- Choose a single incident that defines who you are today and write a clear and creative essay about it -- a story only you can tell!
- Gimmicks (such as writing your essay in a foreign language) rarely work and often make even more work for an already over-burdened admissions officer; "sob stories," topics of public consciousness, things that happened to you in middle school, and intimate details about your dating life are not good topics.
- Don't be afraid to write about being unsuccessful. Failure is usually a growth experience.
Follow Kat Cohen on Twitter: www.twitter.com/DrKatCohen
Question: I submitted some applications last week and when I reviewed them again, I realized that I made some mistakes. I am worried that colleges will automatically reject me now. What should I do? Help.
Answer: The first thing to do is to stay calm and assess the situation.
Before you call the admissions office and beg for forgiveness, let’s think through the options. The most important question is — what was the error? Major mistakes — misrepresenting activities, awards, academics, or personal information; mentioning the wrong name of the college; submitting the wrong essay — warrant an email or letter to the admissions officer. Minor errors — one or two spelling errors — can often be left alone.
You must remember that college admissions officers are human beings who realize that minor errors should not undo years of hard work and accomplishments. As long as the minor errors are not blatant and lead to a misrepresentation, it is probably best to let them slide.
Rest assured that admissions officers want to learn about who you are and what you can offer to their campus community. And as long as the rest of your application is solid and error-free, you will get the highest consideration. You also may not want to draw negative attention to an application that is otherwise incredible strong.
While it is best to let the little stuff slide, you certainly do not want to let major errors stand in your way. If you did the unthinkable and wrote the name of a different college or submitted the wrong essay, a thoughtful email or call to the admissions office is in order. Yours will not be the first mistake like this that they will have seen, but how you react to this error can certainly make a difference.
The best thing to do is to be apologetic and honest about what happened. Ask if it is possible to submit a revised application that will get reviewed rather than the original one submitted. If you cannot resubmit your application, ask if it is possible for you to send in a revised essay. Chances are the admissions office will say yes to that request. If you entered inaccurate information, write a detailed email or letter to the admissions office stating the corrected information. In order to simplify this process, be clear and specific. Do not leave it to the admissions officer to guess what you are trying to get across.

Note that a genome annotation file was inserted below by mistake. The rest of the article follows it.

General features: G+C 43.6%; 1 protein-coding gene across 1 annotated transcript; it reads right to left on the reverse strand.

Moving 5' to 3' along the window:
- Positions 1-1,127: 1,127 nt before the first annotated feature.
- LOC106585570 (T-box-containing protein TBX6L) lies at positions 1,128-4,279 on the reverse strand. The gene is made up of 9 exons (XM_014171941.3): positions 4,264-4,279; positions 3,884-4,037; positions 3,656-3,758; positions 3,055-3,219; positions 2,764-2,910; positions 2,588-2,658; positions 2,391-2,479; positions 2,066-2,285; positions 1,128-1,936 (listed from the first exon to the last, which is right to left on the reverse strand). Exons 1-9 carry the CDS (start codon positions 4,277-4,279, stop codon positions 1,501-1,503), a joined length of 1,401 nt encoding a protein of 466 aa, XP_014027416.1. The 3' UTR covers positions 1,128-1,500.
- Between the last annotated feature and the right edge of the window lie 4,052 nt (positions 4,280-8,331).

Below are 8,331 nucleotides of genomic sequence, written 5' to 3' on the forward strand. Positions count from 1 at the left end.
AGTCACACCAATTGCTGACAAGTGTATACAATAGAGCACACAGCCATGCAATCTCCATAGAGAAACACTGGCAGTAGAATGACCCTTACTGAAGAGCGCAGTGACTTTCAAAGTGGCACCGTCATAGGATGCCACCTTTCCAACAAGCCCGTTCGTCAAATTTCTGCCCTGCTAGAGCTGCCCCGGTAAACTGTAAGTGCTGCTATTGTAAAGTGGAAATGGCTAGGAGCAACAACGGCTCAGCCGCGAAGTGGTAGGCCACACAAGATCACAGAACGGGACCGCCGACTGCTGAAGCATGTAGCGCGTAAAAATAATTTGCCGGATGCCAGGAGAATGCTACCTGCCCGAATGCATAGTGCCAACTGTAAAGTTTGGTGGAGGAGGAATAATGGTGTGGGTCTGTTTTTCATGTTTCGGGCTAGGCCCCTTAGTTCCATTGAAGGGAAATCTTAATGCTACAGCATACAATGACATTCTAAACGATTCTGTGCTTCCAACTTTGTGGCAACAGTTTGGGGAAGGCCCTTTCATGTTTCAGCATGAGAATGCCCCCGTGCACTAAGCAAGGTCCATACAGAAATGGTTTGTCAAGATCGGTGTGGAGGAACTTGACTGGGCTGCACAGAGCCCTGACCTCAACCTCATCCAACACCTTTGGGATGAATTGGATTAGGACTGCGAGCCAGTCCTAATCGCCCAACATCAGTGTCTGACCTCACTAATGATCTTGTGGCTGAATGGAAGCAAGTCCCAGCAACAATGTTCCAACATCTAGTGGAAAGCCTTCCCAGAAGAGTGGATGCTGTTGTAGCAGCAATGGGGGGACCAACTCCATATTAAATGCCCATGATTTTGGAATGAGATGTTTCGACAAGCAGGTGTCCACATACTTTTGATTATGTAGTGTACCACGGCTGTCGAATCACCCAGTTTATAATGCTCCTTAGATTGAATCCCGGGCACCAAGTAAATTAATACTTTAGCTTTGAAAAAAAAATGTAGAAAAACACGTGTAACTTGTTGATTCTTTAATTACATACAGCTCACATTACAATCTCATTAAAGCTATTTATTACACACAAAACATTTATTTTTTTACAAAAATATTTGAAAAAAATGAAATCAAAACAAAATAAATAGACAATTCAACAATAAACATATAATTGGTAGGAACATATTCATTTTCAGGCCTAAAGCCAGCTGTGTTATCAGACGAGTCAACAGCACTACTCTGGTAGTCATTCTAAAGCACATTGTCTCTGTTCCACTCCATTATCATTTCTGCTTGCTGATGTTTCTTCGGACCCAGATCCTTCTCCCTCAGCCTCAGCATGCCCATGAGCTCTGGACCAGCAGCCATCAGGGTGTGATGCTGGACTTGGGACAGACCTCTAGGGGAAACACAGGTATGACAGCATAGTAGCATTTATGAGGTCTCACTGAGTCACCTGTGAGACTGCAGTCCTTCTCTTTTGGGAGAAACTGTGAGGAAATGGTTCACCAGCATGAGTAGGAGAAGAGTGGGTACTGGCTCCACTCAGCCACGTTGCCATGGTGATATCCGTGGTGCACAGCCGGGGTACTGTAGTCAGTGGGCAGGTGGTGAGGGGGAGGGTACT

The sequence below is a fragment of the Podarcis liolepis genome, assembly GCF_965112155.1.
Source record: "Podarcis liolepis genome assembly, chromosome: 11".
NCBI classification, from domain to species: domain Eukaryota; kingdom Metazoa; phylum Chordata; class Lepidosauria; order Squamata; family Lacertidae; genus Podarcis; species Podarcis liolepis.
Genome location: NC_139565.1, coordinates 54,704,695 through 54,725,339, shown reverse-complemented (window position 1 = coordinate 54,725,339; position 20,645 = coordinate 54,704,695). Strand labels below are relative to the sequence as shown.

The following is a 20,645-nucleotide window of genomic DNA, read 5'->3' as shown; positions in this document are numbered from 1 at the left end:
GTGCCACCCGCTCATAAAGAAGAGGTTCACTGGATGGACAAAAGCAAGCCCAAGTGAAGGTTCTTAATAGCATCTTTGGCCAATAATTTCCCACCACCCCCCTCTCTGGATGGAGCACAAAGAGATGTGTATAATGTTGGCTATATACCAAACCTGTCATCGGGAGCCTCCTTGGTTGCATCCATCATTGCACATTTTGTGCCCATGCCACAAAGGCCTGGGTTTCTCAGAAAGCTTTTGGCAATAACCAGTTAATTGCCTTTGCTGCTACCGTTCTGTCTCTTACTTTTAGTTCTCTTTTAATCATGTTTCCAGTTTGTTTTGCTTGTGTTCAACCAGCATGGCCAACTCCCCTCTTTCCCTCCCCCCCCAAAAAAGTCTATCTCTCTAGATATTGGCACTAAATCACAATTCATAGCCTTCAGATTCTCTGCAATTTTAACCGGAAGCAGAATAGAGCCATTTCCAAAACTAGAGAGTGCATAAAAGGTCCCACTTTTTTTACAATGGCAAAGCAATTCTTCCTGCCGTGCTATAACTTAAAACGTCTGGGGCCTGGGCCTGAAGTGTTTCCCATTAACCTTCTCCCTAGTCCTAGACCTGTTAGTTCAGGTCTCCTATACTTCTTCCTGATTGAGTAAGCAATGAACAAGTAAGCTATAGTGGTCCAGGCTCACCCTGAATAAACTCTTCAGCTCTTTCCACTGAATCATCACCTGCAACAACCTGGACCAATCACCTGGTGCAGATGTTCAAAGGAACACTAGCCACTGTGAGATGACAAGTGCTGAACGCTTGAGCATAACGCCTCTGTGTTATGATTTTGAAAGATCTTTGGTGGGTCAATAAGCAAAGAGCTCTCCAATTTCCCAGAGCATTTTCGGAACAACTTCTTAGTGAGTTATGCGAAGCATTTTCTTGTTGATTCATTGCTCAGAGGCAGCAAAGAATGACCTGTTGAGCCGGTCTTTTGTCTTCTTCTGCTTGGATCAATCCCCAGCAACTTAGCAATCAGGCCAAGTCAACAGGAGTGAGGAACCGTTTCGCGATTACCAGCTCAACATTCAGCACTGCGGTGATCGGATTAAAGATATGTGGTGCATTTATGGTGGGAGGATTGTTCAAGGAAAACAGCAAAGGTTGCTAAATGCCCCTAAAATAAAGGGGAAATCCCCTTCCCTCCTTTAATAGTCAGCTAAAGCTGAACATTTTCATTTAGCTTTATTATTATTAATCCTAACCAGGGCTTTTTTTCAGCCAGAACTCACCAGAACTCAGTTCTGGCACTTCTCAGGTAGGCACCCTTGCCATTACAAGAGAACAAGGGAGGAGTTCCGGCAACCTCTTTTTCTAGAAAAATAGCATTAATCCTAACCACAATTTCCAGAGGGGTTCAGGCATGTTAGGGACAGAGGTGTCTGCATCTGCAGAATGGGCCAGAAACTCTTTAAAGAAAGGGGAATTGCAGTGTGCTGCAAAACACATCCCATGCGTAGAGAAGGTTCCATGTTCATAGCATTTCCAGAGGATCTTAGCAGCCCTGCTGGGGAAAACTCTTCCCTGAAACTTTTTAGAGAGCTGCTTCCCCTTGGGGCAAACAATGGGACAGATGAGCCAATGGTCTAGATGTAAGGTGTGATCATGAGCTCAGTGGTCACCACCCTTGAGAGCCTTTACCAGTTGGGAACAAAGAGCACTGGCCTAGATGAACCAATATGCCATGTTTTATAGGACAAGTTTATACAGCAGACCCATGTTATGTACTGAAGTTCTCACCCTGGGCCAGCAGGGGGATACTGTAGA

Remember that these major errors may have a negative impact on your admissions offer. If you told College Y that College X is your first choice, that certainly does not make a great first impression. But rather than worry about it incessantly until decisions are released, do something about it. Hoping that an admissions officer will miss something significant is not realistic. Be mature about the situation and try to right the wrong.
And before you submit more applications, check them over a couple more times and have someone you trust also do a read-through. A fresh pair of eyes checking your applications can help prevent further mistakes.
College applications are a demonstration of your past three years of high school. Admissions officers want to know what is important to you, where you have spent your free time, and what you hope to do in the future. Your applications should represent who you are, so don’t let errors keep them from doing so.
Purvi S. Mody is co-owner of Insight Education, an educational consulting firm that helps students throughout the Bay Area to achieve their educational goals. Email her at email@example.com.